Spotters Safety


I’m sure everyone here is aware of the dangers of blind backing. Not only is there the possibility of injuring someone, but of causing property damage. Today we’re going to review safety measures necessary to avoid such accidents.

Spotters: An Important Requirement

The first requirement for safe backing is to have a spotter, someone to direct the driver. A spotter is necessary when the driver or operator does not have a full view of the backing path. This holds true for any vehicle or piece of equipment, whether it’s a batch truck backing up to a paver, a mixer truck backing into a hopper or hoist bucket, or a materials truck making a delivery. This is the important rule for drivers and operators: “Don’t back up unless you have a spotter directing your movement.” It’s an easy rule to remember. The important thing is to obey it.

The Spotter’s Responsibilities

Let’s talk about the spotter. This person has to watch out for others as well as for himself, and make sure the vehicle doesn’t damage property. This may appear easy. It seems that all the spotter has to do is to direct a vehicle to back up when the path is clear of persons and objects. But there are dangers involved.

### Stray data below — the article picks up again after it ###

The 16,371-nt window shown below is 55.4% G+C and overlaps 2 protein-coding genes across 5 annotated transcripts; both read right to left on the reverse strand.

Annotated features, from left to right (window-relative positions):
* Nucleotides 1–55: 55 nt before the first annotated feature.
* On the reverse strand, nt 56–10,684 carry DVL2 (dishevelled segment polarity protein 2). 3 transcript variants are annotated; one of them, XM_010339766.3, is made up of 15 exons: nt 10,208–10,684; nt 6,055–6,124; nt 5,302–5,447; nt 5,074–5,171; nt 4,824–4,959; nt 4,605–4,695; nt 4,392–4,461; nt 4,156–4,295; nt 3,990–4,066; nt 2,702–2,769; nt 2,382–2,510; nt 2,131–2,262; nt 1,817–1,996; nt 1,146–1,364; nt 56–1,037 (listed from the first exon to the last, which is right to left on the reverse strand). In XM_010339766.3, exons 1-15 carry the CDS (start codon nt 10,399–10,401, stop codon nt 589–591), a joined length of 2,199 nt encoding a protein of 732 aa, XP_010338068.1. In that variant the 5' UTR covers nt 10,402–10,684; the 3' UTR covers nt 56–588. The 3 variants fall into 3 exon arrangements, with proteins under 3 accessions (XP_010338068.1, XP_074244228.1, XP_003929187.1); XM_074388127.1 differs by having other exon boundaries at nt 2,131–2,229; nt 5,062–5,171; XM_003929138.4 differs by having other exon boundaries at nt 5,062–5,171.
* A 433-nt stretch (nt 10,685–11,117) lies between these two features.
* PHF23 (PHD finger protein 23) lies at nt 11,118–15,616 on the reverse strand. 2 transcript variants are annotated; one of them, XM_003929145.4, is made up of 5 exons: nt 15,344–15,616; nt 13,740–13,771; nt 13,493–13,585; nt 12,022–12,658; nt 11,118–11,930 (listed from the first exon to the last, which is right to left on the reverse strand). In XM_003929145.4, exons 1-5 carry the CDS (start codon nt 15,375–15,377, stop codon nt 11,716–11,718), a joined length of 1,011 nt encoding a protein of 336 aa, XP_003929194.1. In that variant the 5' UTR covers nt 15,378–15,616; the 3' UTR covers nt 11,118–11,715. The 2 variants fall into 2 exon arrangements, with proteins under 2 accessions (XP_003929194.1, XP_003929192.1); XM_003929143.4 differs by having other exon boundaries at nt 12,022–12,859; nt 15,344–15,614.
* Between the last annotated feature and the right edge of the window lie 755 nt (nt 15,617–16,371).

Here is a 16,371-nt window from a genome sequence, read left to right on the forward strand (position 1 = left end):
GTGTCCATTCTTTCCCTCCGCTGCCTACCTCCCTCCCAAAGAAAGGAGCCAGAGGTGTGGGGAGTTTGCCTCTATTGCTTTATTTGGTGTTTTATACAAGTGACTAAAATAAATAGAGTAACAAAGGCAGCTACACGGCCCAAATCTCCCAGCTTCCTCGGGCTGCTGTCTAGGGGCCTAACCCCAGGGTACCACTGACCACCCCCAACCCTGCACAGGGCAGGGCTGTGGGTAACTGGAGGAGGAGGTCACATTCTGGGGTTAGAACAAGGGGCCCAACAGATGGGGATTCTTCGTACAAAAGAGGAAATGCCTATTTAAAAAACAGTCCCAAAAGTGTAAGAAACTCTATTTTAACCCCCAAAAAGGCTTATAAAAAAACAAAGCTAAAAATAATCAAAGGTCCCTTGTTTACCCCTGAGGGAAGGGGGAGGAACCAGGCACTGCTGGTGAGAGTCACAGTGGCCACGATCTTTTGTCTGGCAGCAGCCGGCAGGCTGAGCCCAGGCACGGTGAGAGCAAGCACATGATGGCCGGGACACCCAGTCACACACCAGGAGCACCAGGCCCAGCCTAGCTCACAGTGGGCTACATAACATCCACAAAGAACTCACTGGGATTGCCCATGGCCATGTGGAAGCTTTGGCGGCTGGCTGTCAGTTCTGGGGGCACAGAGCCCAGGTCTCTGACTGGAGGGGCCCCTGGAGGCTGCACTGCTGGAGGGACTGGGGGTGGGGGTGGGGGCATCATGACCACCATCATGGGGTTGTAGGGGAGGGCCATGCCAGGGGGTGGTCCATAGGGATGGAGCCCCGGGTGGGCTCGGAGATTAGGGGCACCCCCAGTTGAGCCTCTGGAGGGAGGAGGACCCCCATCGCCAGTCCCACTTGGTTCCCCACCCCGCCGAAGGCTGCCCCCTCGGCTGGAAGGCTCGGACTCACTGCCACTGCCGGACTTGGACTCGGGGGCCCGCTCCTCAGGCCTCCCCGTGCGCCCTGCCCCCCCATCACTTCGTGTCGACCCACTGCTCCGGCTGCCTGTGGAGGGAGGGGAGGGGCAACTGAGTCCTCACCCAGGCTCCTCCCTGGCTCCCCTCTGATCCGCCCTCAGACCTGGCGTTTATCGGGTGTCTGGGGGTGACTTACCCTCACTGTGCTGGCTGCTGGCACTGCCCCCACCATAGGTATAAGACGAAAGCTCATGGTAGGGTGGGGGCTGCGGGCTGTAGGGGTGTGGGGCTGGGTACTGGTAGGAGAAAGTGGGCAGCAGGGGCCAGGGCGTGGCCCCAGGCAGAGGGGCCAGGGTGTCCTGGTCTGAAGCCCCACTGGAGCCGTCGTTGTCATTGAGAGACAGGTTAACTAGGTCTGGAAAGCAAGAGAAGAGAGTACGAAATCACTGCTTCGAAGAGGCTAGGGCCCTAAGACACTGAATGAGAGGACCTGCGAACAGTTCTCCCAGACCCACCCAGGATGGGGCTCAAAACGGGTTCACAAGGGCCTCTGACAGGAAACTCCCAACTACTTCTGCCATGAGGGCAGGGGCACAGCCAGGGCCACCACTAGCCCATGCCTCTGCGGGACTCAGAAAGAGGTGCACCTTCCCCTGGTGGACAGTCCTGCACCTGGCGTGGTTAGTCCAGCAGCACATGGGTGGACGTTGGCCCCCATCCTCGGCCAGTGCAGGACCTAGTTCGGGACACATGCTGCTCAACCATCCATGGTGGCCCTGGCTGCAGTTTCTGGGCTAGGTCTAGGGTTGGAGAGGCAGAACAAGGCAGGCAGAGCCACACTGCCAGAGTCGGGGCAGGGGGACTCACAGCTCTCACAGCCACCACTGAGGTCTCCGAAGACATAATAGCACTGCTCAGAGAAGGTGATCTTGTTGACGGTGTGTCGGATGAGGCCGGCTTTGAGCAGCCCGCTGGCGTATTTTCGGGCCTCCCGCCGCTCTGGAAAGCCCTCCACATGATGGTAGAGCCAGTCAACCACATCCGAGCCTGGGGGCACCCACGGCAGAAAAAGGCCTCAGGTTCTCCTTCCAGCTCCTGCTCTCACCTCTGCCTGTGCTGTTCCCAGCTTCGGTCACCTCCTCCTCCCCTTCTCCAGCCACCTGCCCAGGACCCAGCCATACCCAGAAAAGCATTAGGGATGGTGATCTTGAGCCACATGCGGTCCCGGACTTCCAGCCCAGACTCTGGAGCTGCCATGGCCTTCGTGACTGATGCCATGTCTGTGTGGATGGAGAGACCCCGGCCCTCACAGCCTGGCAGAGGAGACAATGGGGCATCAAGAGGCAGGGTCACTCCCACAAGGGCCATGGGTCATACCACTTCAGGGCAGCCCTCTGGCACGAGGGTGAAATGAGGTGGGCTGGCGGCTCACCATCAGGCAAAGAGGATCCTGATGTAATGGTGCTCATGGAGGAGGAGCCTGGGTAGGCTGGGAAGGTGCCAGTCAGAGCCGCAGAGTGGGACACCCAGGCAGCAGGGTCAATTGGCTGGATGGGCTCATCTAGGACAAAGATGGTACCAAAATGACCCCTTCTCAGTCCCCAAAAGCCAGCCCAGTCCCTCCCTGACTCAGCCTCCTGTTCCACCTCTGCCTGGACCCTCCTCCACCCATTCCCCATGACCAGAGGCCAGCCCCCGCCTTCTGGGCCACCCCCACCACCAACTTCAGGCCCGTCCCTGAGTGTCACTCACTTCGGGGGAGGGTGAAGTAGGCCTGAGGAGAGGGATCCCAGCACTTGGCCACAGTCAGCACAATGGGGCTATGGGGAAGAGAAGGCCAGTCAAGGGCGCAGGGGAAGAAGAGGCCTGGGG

Sometimes when you’re a spotter, you may have to pass behind a vehicle. If so, stop the vehicle first. As you’re passing behind it, extend your hand at arm’s length and place it against the back of the vehicle. Then if the vehicle starts to move because the driver’s foot slips off the brake or clutch pedal, you’ll be able to feel the movement and get out of the way.

When directing the driver, stand at the rear but well to the driver’s side of the vehicle. This gives you an unobstructed view of the entire backing path. And the driver can see you clearly. It’s important that the driver understands your signals. So get together with the driver before any backing and explain the signals you will use. In this way you can be reasonably sure there will be no misunderstanding. Always be sure to use the same signals for the same moves. Hand signals are much better than vocal signals. Because of noise, a shouted signal may not be heard or may be misunderstood.


Always be sure that you can be seen. In addition to standing well to the driver’s side of the vehicle, wear a fluorescent vest. At night, don’t blind the driver by shining your flashlight in the rearview mirror. And, day or night, when you walk backwards, be careful not to trip.


Togetherness is so important when it comes to spotters and drivers of heavy equipment. Working as a team, they not only protect property but the lives of their fellow workers as well.